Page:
I felt a bit disorientated. My face had gone numb. But Izzy was unusually talkative (for a race) and ran alongside me, keeping me going and making me feel better. Getting in to swims she was always pushing me to hurry, and on exits was ready to go when I was.
For one of the swims, we approached on a slippery boardwalk. We had been warned! We took it easy as a guy played skids in front of us. Then we were into a river, murky, with a lot of vegetation. As we neared the exit, my face was in the water and it was dark and silent, then I would look up to sight and there was noise and light, then down back into the darkness …
I had revived, and we were pushing on. I had memorised the course and knew it was another short run before a long swim and then a chance to properly warm up on the longest run section of the race. As we got to a junction we were met by an organiser. The next long swim was cancelled! At the time we felt a bit disappointed, but we just dealt with it and kept moving. Later we heard it was because so many teams had dropped out due to the cold after the second swim.
We were unsure of what the total length of our run would now be. At first we were told 11km – but was this total or only from when they saw us? Then we got to a feed station and a chap said ‘4km to go!’ Which was confusing, but it turned out he meant until the next feed station. And then there was still another 4km to the swim! Of course, we were nice and toasty by now, I even had sweat running out from under my swim hat.
The further we went the harder and harder it felt. But my watch was beeping every km and I knew from this that our pace was consistent. We even overtook a couple of men’s teams. Someone had said we were second, but we knew there at least 4 fast teams had started and I’d felt so surrounded earlier on, I wasn’t sure whether to believe them. It didn’t change what we were doing anyway. We kept running on and I suddenly took a few seconds to look up and notice how beautiful the woods around us were.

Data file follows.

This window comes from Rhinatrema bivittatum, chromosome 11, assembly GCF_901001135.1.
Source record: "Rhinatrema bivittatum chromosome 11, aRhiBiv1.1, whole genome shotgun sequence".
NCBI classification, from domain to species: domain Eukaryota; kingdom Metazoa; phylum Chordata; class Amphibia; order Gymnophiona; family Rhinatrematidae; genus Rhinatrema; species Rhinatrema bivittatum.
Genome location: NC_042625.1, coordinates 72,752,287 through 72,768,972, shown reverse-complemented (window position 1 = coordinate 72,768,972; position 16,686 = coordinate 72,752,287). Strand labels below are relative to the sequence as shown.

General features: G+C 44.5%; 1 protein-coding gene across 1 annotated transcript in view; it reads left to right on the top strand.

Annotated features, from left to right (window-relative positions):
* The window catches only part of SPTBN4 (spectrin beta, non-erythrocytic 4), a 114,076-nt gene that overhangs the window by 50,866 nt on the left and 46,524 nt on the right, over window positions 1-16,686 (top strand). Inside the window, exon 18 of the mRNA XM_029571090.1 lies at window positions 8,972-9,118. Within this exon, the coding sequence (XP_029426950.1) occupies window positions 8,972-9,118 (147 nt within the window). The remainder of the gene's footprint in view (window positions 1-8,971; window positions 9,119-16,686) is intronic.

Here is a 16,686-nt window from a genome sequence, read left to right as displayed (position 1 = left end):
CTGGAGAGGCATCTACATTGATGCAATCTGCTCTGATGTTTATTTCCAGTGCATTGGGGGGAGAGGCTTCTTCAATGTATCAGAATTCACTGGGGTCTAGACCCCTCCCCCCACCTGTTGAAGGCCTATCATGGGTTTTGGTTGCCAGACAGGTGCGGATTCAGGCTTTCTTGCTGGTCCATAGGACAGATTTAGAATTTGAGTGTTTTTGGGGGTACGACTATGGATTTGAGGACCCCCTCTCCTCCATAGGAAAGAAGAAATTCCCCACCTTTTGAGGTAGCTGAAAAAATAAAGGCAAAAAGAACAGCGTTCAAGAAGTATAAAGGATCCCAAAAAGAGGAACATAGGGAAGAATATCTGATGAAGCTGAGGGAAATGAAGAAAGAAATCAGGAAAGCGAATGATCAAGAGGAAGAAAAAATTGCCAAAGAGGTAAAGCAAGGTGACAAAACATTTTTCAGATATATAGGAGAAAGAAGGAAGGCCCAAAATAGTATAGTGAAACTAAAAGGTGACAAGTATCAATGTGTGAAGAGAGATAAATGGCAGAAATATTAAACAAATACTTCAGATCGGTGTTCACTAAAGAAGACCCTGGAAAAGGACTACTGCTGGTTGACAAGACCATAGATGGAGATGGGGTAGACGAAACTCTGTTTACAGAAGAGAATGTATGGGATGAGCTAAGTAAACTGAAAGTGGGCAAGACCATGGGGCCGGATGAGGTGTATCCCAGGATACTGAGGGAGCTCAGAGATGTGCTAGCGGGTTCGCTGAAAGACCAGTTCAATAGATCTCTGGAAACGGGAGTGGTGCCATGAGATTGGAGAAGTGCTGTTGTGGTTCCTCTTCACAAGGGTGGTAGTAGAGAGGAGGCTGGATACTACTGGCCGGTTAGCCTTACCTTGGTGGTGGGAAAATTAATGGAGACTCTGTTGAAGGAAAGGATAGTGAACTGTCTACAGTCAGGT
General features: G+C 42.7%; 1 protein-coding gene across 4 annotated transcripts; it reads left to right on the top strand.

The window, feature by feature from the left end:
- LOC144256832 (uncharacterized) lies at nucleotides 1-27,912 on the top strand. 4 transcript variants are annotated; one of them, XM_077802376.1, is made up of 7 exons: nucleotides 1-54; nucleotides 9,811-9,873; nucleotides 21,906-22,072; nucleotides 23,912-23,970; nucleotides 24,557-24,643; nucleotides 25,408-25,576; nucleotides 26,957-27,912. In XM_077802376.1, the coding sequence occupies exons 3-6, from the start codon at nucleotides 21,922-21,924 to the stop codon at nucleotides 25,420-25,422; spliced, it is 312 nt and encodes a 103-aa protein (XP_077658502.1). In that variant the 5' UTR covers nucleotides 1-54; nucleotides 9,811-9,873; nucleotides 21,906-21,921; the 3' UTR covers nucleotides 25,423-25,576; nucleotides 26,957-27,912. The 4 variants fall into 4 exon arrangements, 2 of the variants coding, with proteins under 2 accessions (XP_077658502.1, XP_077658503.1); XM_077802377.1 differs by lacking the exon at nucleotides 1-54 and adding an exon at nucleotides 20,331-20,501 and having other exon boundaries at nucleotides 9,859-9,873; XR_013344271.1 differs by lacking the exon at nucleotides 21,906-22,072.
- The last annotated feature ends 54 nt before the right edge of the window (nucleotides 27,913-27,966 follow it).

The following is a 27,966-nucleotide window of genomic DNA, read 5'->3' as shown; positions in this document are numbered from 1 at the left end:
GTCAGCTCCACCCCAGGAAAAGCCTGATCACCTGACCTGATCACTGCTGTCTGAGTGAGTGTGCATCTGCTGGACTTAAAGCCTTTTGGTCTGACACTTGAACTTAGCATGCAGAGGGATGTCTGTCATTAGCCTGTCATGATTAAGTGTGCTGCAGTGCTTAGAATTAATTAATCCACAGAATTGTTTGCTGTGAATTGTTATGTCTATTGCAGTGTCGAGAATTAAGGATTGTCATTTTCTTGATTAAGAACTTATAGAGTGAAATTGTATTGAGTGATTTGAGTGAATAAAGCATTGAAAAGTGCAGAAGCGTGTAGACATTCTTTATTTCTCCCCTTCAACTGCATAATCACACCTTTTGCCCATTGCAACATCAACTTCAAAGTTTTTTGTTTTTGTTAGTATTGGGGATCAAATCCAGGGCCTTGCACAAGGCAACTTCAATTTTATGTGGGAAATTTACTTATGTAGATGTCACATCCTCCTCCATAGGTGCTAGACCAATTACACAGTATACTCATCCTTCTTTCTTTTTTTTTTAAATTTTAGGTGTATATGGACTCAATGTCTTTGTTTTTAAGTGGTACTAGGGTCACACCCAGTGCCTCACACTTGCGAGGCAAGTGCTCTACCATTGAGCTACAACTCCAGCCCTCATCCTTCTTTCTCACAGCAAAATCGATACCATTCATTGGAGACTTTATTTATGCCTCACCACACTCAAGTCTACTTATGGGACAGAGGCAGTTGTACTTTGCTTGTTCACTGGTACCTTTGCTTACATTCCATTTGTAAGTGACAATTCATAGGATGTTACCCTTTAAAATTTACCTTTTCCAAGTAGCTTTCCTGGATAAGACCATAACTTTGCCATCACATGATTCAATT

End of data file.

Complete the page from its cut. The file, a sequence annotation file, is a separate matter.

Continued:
At one swim entry, a female team suddenly appeared from the other direction. This was strange and threw us into more confusion, especially when they sped off so fast on the swim! It turns out they were the lead team, who had missed a turn and just come back. We also saw François again here, and said hello – though he later accused us of not stopping for a chat. This was a race though?! No wonder we beat him … 😀
A good thing about this event was that there were so many feed stations and they seemed to come up very fast. I was variously taking energy drink, coke, bananas and chocolate biscuit bars. I lugged some water and food around all day for emergencies but wished I hadn’t bothered with so much!
With three swims to go, my shoulder started hurting. It was a long swim, right across a lake which smelled a bit of boat fuel and was busier than some of the others. I experimented and managed to find a way to alter my stroke and keep going. Maybe it was a good job that earlier swim was cancelled after all.